con noble. Described as handsome, athletic, and well-mannered in contemporary chronicles, Gaveston served in various capacities in the Prince’s household, gradually gaining wealth and status. By 1303, he was designated as a socius (companion), indicating his rising stature. According to the Chronicle of the Civil Wars of Edward II, the Prince immediately developed a deep affection for Gaveston upon meeting him, forging an indissoluble bond of love.

However, concrete evidence of their growing attachment is scarce until 1305 when Prince Edward fell into a dispute with his father over allegations of trespass against Walter Langton, the bishop of Chester and treasurer of England. The Prince was banished from his father’s presence and had his financial support severed. Moreover, the size of his household was reduced, resulting in Gaveston’s separation from the Prince. In a letter to his sister, Elizabeth, Edward implored her to persuade their stepmother, Queen Margaret, to intercede on their behalf, urging the restoration of Gaveston and Gilbert de Clare to his household. He expressed the immense relief that would come from their return.

Over time, Gilbert was indeed reinstated, and the following year, when Edward was knighted, Gaveston received the same honor. The Prince accompanied his father’s army to Scotland in 1306, participating in the capture of Lochmaben Castle and Kildrummy. However, during the winter at Lanercost, Gaveston and twenty-one other prominent knights abandoned the army to attend tournaments in France, disregarding explicit royal orders. This enraged the elderly King, who ordered the confiscation of their lands. Although the other knights were eventually pardoned, Gaveston alone faced an exile that would be the first of three.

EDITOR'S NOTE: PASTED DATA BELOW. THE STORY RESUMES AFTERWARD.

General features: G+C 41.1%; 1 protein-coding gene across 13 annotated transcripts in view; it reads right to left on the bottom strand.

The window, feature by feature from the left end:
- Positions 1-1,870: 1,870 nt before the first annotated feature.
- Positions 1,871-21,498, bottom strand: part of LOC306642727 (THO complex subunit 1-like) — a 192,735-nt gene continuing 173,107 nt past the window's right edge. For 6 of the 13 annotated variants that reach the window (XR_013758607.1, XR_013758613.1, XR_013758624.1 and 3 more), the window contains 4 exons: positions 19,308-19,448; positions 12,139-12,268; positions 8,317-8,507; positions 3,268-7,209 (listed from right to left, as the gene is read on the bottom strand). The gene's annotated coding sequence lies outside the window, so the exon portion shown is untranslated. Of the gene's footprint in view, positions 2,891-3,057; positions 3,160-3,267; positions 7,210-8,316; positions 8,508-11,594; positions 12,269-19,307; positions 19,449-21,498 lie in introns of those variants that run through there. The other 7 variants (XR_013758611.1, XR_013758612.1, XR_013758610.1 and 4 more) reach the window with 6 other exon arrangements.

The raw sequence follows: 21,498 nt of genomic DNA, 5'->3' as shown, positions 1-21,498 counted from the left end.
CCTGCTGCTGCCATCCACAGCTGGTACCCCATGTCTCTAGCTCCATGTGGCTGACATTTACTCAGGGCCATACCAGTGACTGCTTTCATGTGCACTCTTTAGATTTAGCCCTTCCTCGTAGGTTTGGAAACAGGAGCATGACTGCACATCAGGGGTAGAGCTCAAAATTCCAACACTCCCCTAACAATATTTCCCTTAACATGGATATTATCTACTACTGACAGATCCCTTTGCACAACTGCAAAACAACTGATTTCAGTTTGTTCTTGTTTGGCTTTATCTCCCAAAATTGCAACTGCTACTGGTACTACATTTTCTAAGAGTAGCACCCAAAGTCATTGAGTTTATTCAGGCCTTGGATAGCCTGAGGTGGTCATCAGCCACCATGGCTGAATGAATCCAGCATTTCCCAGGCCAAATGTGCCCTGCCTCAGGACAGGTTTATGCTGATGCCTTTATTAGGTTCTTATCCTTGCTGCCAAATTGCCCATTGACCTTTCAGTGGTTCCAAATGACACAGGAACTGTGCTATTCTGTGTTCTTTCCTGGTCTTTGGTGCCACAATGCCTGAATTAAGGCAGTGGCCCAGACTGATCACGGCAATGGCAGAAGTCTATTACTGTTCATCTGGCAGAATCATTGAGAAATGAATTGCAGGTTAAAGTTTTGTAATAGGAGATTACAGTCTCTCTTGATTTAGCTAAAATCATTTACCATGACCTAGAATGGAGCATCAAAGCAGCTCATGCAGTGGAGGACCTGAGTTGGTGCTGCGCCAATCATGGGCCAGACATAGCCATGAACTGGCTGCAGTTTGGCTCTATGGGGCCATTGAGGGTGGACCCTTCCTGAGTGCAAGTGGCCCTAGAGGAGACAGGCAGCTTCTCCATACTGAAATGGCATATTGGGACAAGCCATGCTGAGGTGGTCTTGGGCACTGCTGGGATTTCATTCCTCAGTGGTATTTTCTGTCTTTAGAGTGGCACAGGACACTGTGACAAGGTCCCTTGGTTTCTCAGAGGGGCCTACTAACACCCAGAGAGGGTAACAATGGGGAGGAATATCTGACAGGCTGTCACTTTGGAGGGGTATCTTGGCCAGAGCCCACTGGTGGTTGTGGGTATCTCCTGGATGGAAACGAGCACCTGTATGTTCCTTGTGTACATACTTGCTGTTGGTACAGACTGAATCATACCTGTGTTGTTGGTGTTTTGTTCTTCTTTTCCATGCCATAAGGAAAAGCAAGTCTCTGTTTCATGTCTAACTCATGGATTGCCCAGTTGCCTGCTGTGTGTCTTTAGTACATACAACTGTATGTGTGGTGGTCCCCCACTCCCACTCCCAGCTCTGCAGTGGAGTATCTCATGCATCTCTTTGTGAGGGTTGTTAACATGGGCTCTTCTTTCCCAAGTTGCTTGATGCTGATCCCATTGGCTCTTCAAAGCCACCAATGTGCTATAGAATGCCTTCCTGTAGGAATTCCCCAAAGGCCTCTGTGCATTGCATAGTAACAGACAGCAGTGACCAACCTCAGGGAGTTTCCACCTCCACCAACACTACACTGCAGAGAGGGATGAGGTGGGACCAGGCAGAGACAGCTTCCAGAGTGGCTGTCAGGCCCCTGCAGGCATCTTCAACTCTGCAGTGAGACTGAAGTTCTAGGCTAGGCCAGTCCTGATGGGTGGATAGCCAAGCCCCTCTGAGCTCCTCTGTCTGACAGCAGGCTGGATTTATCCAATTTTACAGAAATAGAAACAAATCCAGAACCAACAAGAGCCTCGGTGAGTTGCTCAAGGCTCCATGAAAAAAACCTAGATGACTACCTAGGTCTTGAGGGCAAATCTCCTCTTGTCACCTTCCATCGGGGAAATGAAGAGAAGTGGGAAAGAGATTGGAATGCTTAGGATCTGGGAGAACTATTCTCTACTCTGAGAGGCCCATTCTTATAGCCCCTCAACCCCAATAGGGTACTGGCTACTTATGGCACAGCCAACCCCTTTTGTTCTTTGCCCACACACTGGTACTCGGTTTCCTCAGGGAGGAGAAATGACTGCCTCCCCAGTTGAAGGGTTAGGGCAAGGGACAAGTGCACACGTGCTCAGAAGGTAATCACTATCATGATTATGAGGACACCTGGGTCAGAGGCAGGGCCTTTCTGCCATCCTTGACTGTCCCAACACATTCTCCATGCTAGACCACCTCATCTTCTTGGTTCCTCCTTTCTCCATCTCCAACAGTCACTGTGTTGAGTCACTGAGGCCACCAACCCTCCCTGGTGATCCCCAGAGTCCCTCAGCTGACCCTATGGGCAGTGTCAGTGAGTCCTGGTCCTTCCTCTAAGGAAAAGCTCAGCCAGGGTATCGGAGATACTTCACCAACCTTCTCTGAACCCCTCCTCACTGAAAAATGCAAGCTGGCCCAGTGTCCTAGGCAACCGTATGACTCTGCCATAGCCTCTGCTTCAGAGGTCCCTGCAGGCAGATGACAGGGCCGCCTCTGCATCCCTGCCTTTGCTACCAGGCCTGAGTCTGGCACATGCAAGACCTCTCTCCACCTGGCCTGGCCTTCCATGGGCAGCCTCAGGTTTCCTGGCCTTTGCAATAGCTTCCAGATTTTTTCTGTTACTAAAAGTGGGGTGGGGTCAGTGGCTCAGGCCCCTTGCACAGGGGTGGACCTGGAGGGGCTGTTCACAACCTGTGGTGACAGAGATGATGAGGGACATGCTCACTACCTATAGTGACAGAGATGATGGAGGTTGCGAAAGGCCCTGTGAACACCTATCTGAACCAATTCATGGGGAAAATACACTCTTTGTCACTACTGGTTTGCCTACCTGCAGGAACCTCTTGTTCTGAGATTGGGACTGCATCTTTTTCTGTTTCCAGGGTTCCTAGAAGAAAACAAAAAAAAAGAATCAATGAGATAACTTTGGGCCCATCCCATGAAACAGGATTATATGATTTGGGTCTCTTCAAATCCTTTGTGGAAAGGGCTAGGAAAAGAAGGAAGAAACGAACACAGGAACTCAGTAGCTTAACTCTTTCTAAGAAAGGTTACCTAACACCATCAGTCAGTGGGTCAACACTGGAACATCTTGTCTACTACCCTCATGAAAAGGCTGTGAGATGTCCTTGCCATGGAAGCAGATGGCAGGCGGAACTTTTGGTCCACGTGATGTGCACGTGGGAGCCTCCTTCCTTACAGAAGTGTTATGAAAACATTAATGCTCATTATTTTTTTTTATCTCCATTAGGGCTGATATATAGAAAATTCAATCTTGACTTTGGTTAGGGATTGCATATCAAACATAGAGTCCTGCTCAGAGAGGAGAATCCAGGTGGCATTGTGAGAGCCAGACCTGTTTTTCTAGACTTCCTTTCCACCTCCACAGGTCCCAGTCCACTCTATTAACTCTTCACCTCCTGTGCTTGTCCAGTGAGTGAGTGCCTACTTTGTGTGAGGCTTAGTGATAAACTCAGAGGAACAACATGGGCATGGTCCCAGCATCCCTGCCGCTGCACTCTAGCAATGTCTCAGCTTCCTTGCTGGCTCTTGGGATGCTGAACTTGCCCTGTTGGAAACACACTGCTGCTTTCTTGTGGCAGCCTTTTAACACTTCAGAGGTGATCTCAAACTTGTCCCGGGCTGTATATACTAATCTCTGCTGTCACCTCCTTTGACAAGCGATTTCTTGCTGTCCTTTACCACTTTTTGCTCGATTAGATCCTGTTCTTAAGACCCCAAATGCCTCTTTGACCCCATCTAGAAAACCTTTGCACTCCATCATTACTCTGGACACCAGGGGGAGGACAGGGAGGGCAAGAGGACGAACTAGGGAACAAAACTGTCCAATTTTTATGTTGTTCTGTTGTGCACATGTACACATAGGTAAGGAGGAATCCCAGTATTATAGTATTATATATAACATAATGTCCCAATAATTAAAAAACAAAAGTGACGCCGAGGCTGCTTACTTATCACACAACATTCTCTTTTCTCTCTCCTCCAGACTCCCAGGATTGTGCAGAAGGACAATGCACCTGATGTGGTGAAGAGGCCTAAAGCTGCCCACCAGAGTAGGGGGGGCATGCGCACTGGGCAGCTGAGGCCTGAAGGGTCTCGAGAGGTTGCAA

The precise nature of Gaveston’s crime and Edward I’s motivations remain shrouded in mystery. Contemporary chroniclers offer scant details, except for the colorful but dubious account by Walter of Guisborough, which claims that the Prince sought to bestow upon Gaveston the title of Count of Ponthieu. According to the chronicle, this enraged Edward I, who punished his son with physical violence before convening the council and decreeing Gaveston’s exile. Strikingly, the exile itself was far from burdensome. Although initially assigned to Gascony, Gaveston was permitted to reside in nearby Ponthieu, a place the Prince intended to visit in 1307. Moreover, he received a generous annuity of 100 marks sterling, supplemented by Edward.

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One may argue that Edward I sought to sever the brotherhood between his son and Gaveston. Alternatively, the King may have sought to redirect his son’s sexual energies in anticipation of his upcoming marriage to Isabella of France. Edward I likely believed that marriage would divert his son’s attention from his former lover(s). It is worth noting that Edward II had at least one illegitimate child, Adam, who died in Scotland in 1321. This child was likely born prior to Edward’s ascension to the throne, further assuaging his father’s concerns about the relationship with Gaveston. Regardless, Gaveston’s exile proved temporary, as Edward I’s death in July 1307 prompted his immediate recall by the new King.